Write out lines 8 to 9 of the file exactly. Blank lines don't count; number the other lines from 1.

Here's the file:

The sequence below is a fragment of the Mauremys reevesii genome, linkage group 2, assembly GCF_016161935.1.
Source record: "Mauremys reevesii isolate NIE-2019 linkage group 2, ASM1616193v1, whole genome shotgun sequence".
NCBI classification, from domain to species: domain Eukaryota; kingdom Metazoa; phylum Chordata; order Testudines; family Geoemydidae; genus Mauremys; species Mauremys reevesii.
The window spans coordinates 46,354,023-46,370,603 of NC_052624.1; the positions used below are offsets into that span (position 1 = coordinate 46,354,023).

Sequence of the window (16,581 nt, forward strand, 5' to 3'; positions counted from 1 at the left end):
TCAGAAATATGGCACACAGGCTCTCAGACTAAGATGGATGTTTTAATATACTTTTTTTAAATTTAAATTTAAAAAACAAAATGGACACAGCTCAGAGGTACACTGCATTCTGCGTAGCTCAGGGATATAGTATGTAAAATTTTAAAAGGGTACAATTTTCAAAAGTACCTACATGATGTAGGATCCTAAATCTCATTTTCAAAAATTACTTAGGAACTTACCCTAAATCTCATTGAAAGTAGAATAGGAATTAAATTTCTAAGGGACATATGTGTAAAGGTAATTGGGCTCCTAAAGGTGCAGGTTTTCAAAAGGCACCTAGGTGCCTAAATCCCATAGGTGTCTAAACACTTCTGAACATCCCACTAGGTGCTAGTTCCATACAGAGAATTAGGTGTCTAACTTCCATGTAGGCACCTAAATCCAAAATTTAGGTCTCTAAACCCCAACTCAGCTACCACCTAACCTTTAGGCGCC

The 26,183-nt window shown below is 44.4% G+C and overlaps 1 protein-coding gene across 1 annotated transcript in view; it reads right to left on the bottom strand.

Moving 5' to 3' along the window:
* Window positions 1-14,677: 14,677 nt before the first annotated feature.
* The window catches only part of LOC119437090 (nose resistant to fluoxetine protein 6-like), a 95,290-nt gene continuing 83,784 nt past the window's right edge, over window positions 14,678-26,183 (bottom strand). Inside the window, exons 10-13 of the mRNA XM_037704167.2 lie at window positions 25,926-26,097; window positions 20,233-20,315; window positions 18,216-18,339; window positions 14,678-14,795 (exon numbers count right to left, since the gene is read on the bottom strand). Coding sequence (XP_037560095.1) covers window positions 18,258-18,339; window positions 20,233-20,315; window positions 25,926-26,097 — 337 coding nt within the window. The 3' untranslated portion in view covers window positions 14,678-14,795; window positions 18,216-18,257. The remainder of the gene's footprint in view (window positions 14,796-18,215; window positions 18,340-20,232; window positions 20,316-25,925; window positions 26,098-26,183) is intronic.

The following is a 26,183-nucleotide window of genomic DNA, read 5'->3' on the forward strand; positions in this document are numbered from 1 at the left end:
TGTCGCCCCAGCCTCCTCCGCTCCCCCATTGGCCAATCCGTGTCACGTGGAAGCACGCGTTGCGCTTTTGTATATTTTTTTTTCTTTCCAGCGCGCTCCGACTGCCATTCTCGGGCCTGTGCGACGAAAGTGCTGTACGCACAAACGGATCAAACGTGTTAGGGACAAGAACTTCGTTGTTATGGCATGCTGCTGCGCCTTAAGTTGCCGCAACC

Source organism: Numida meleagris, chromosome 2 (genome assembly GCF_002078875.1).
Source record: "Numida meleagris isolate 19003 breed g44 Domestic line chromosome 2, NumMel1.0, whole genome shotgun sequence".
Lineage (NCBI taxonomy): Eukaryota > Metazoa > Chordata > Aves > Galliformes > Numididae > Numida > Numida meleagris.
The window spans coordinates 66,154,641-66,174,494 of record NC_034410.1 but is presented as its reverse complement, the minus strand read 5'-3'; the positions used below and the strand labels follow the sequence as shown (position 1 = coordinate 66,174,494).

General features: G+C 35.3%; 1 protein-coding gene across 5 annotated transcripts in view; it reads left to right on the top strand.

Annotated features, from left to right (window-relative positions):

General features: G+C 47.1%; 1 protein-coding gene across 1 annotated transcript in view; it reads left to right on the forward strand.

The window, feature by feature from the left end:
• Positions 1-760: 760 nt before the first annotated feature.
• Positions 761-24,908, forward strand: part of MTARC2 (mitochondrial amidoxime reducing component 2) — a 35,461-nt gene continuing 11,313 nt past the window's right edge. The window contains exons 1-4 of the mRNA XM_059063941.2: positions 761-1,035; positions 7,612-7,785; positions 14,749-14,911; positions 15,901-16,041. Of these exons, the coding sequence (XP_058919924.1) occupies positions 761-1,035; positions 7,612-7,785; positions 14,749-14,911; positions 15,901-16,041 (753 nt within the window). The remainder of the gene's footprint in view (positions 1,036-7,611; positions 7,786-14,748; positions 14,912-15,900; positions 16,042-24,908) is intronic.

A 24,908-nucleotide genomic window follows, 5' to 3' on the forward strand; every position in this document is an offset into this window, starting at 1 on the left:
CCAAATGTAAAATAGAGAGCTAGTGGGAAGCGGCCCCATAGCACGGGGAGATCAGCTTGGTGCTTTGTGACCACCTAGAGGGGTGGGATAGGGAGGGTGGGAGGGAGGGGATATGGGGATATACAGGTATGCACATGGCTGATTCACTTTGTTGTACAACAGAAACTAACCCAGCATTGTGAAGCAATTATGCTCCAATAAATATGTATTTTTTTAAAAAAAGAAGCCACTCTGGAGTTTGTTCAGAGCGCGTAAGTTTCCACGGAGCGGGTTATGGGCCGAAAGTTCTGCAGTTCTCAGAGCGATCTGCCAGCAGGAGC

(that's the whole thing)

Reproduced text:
Moving 5' to 3' along the window:
* Window positions 1-14,677: 14,677 nt before the first annotated feature.